I bumped my head the night we met and never saw things the same way again.
The second day I saw him, we walked down a boardwalk along a salt-scented Brooklyn coastline. He wore sweatpants and a baseball hat and we talked about him being first generation and me having left for a decade. We comment on the different shades of green blossoms in each other’s eyes. He kisses me at Cony Island, on the subway and all other kinds of pubic places.
“I love that you don’t give a fuck,” he says before shoving his tongue in my mouth while I nearly tip off my bar stool leaning into his clean, tight shave. I end up getting a chin rash from our faces devouring the other and we agree that he’ll shave closer next time.
And then we kiss again, here. And more, there.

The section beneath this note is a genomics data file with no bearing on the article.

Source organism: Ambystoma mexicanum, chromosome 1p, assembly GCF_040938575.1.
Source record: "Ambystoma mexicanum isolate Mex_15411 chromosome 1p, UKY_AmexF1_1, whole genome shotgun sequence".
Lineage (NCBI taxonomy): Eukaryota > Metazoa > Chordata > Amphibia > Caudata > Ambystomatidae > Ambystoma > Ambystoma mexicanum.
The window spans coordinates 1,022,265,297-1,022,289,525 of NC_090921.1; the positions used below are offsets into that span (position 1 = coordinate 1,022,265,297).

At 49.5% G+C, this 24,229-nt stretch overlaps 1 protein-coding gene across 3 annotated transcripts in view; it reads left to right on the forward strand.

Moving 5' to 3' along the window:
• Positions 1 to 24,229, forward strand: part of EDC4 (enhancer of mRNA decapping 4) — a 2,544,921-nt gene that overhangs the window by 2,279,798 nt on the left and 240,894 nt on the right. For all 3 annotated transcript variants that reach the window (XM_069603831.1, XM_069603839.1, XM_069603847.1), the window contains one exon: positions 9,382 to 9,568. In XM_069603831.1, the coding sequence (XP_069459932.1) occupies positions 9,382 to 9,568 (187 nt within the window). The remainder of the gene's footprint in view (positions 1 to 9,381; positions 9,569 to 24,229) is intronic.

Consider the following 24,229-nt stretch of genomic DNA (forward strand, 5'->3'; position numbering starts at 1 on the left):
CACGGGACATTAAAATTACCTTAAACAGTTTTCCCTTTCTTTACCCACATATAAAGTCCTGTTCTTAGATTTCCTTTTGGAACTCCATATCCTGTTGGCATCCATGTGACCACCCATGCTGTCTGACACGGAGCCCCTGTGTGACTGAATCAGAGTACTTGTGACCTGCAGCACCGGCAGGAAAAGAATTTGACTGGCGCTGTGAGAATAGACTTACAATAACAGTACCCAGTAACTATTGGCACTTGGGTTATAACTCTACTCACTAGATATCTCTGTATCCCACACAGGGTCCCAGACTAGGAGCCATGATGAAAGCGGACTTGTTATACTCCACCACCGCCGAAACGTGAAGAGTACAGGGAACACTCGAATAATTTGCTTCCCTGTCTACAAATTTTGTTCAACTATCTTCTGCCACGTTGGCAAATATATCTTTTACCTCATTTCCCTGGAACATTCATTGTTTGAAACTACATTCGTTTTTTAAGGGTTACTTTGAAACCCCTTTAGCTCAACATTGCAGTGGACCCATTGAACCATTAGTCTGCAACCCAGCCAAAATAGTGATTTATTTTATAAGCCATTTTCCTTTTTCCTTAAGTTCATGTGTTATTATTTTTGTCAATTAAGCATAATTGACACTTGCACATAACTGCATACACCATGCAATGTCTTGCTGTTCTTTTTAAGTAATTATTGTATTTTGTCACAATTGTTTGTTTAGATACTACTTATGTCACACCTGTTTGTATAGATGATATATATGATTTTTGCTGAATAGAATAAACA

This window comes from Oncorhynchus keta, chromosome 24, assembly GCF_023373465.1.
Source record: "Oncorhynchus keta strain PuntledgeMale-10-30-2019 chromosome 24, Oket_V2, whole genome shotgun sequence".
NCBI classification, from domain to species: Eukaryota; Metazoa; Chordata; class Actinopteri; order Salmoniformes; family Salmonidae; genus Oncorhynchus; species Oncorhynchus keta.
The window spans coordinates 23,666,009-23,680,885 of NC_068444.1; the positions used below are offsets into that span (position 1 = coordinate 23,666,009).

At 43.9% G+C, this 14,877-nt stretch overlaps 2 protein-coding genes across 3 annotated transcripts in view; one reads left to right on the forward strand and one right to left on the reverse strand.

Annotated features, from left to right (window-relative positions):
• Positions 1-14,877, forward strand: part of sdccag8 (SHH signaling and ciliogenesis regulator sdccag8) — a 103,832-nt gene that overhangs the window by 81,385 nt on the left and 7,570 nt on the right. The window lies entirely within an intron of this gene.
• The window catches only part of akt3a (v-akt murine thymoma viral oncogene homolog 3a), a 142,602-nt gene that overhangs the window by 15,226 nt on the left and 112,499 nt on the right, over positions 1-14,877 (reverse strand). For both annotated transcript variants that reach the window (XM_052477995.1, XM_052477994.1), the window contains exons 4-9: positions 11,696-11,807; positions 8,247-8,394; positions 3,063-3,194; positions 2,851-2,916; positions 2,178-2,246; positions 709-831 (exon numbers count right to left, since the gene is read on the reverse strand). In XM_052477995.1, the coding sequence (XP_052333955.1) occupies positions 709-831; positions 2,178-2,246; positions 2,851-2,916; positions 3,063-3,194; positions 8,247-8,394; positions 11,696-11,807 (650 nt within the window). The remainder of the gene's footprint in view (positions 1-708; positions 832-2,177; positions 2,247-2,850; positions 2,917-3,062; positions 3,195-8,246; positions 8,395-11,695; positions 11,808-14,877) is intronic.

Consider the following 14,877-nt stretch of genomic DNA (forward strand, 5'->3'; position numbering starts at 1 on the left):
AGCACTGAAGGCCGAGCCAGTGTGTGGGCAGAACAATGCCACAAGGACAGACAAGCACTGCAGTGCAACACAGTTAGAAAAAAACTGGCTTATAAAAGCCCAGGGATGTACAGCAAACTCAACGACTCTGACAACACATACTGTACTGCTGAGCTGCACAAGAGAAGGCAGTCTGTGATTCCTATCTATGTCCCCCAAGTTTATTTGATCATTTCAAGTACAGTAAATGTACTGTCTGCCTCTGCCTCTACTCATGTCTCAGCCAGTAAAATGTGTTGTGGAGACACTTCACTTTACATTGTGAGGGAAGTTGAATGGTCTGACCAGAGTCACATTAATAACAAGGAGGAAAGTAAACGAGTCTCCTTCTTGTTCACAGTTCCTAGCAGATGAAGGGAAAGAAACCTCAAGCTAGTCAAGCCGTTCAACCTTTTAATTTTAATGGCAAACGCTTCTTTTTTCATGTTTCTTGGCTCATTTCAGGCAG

We were born in the same year. The year of the horse. We have secrets that we haven’t shared yet, and some that we’ll never tell. Out of respect, we don’t call when the other disappears. Instead, we wordlessly exchange a youthful trust that one of us will always appear again. Somewhere.
He stands better than half a foot above me, and there’s something that melts me when I have to look up that high. When I actually have to tip my head back to focus.
He acts like Italy and sounds like love. He’s a stranger who is my family and when we talk I say things like, “I care about you and your family very much.”
He smells like Paris and dresses like Soho. When he asks, I agree. And that’s how it starts.